E-Dollar. Of course if it occurred in the UK it would be an E-Pound but what he describes is not similar to what we have forecasted the governmental and banking interests would attempt here, here, here, and here, it is exactly what we have said they would try to fix the monetary mess we find ourselves in.
An E-Dollar concept not only addresses many of the issues the monetary system now faces, it fits the unbreakable covenant of shifting monetary systems throughout history, and particularly the last century; namely the government and banks get stronger. As I have stated in the above posts, I do not believe the E-Dollar is the right course of action, only the path I predict will be followed. Below is an excerpt from the full speech Mr. Haldane made to a group of businessmen in Northern Ireland that shows that what he is advocating is precisely the E-Dollar Concept.
A third option is to set an explicit exchange rate between paper currency and electronic (or bank) money. Having paper currency steadily depreciate relative to digital money effectively generates a negative interest rate on currency, provided electronic money is accepted by the public as the unit of account rather than currency. This again is an old idea (Eisler (1932)), recently revitalised and updated (for example, Kimball (2015)).
All of these options could, in principle, solve the ZLB problem. In practice, each of them faces a significant behavioural constraint. Government-backed currency is a social convention, certainly as the unit of account and to lesser extent as a medium of exchange. These social conventions are not easily shifted, whether by taxing, switching or abolishing them. That is why, despite its seeming unattractiveness, currency demand has continued to rise faster than money GDP in a number of countries (Fish and Whymark (2015)).
One interesting solution, then, would be to maintain the principle of a government-backed currency, but have it issued in an electronic rather than paper form. This would preserve the social convention of a state-issued unit of account and medium of exchange, albeit with currency now held in digital rather than physical wallets. But it would allow negative interest rates to be levied on currency easily and speedily, so relaxing the ZLB constraint.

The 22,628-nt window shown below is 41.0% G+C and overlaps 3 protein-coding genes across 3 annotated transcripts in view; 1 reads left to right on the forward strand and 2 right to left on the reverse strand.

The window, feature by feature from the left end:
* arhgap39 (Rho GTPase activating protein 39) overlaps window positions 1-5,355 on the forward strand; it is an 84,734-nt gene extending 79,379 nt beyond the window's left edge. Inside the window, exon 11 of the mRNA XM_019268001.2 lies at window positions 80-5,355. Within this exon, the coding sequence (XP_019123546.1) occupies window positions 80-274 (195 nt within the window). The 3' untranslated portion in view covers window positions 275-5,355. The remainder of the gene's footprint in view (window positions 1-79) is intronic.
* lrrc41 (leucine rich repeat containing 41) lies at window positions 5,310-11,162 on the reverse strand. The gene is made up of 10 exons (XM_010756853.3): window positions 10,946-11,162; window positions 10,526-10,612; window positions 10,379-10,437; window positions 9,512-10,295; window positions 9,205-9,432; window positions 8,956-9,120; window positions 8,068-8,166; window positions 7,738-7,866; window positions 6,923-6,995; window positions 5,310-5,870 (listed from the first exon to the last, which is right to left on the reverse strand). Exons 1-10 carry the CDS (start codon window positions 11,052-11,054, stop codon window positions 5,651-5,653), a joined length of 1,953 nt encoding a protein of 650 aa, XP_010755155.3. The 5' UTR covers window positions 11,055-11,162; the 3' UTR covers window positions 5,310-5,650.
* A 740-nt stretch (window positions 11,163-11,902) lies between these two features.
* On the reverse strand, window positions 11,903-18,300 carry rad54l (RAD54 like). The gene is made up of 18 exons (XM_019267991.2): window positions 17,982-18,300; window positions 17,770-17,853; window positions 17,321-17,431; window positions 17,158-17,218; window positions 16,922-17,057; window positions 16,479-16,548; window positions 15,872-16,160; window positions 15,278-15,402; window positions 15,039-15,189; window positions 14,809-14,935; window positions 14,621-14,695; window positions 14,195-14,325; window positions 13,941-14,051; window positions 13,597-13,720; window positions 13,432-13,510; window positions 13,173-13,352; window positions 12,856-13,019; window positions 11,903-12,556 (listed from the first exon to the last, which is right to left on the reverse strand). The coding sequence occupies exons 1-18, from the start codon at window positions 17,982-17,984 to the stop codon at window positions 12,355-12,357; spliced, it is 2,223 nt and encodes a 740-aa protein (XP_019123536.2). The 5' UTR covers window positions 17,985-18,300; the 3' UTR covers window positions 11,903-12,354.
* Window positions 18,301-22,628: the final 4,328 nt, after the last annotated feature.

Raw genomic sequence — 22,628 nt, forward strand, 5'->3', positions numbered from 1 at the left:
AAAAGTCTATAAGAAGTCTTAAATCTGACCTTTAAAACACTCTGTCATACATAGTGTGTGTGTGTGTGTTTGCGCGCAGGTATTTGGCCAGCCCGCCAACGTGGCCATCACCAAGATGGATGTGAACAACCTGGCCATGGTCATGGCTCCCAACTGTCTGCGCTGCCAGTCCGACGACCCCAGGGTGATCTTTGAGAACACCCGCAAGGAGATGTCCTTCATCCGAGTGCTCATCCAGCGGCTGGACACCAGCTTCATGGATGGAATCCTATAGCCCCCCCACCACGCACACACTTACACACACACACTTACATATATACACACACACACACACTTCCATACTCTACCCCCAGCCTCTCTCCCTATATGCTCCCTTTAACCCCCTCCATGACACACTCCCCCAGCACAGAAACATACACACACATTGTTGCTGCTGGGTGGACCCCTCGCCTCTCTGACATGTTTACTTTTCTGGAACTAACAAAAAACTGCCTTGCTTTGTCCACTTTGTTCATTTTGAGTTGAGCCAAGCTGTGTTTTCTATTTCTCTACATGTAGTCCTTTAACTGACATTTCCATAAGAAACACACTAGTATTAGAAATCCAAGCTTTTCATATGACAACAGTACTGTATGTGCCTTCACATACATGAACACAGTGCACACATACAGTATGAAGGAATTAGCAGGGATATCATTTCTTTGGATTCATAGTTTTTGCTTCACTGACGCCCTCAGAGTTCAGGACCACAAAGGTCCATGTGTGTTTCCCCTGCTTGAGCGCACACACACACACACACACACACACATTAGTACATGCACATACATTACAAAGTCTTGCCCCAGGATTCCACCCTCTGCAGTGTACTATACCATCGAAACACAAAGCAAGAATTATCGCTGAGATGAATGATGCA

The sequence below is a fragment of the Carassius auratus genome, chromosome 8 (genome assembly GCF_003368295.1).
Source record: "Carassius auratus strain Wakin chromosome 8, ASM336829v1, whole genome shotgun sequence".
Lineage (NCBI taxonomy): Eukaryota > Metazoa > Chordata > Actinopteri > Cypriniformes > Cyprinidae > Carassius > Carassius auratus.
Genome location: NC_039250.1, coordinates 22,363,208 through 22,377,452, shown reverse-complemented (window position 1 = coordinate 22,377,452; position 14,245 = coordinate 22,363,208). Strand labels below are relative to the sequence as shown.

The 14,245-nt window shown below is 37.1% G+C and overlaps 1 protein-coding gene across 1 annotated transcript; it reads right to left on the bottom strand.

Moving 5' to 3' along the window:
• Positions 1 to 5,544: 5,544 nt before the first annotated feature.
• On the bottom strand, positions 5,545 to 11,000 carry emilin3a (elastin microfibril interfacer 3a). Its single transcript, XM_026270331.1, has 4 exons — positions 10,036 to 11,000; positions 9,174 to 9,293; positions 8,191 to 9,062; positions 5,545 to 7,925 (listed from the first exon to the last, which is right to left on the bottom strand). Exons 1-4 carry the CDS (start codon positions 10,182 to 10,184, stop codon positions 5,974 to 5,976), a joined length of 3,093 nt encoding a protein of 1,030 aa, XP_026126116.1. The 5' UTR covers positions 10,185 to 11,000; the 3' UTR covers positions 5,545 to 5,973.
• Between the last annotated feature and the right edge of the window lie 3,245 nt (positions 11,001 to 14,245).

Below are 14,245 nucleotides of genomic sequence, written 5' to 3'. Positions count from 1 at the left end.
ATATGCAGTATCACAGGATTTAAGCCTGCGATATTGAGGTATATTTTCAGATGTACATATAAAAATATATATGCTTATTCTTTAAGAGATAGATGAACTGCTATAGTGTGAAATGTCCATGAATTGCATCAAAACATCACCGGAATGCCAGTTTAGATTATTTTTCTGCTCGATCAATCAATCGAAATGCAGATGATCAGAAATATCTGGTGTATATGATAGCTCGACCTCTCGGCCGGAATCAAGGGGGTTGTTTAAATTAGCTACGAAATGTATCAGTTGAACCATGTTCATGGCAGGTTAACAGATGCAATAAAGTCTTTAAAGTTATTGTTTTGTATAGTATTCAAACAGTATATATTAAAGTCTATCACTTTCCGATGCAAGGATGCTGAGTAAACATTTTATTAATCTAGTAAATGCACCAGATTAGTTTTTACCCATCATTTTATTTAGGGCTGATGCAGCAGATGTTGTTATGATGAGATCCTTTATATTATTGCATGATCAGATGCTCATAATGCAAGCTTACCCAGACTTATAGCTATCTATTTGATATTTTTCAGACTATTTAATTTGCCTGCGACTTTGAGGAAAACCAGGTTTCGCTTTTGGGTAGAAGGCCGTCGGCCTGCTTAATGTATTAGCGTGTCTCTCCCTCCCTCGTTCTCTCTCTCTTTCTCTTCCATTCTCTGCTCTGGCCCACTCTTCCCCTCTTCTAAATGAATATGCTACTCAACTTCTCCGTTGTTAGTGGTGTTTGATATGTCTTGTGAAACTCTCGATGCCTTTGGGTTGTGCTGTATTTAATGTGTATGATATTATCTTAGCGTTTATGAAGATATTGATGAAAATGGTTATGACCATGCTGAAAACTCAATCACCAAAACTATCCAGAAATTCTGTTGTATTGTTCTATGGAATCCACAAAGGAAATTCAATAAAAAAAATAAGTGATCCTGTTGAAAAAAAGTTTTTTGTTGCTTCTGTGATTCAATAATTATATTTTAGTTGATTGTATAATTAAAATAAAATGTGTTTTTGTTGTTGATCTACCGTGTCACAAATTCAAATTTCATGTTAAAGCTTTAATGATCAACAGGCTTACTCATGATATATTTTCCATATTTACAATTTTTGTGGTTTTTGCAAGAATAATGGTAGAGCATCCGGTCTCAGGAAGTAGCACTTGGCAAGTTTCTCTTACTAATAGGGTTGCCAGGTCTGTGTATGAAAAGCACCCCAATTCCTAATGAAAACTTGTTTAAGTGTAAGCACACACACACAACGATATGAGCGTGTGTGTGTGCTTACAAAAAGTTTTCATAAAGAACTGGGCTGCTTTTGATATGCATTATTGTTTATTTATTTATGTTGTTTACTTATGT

Would such a monetary technology be feasible? In one sense, there is nothing new about digital, state-issued money. Bank deposits at the central bank are precisely that. The technology underpinning digital or crypto-currencies has, however, changed rapidly over the past few years. And it has done so for one very simple reason: Bitcoin.
In its short life, Bitcoin has emerged as a monetary enigma. It divides opinion like nothing else (for example, Yermack (2013), Shin (2015)). Some countries have banned its use. Others have encouraged it. Some economists have denounced it as monetary snake oil. Others have proclaimed it a monetary cure-all for the sins of the state.
What I think is now reasonably clear is that the distributed payment technology embodied in Bitcoin has real potential. On the face of it, it solves a deep problem in monetary economics: how to establish trust – the essence of money – in a distributed network. Bitcoin's "blockchain" technology appears to offer an imaginative solution to that distributed trust problem (Ali, Barrdear, Clews and Southgate (2014)).
There can't be anyone that is more surprised than I am that such a radical concept is being floated by a policy setter for the issuer of one of the world's reserve currencies so soon after it was predicted in the History and Introduction, but here we are. I suppose things are moving even faster than even I thought possible. Also surprising was his linking of the E-Currency concept to Bitcoin which was also done here.
To be continued...
Update: Bloomberg has now noticed Haldane's speech. They don't seem to understand the significance and separate the of banning cash/negative interest rates from the crypto currency and E-Dollar concept, but they'll come around.
Picture: "Andy Haldane - Festival Economia 2013" by Niccolò Caranti - Own work. Licensed under CC BY-SA 3.0 via Commons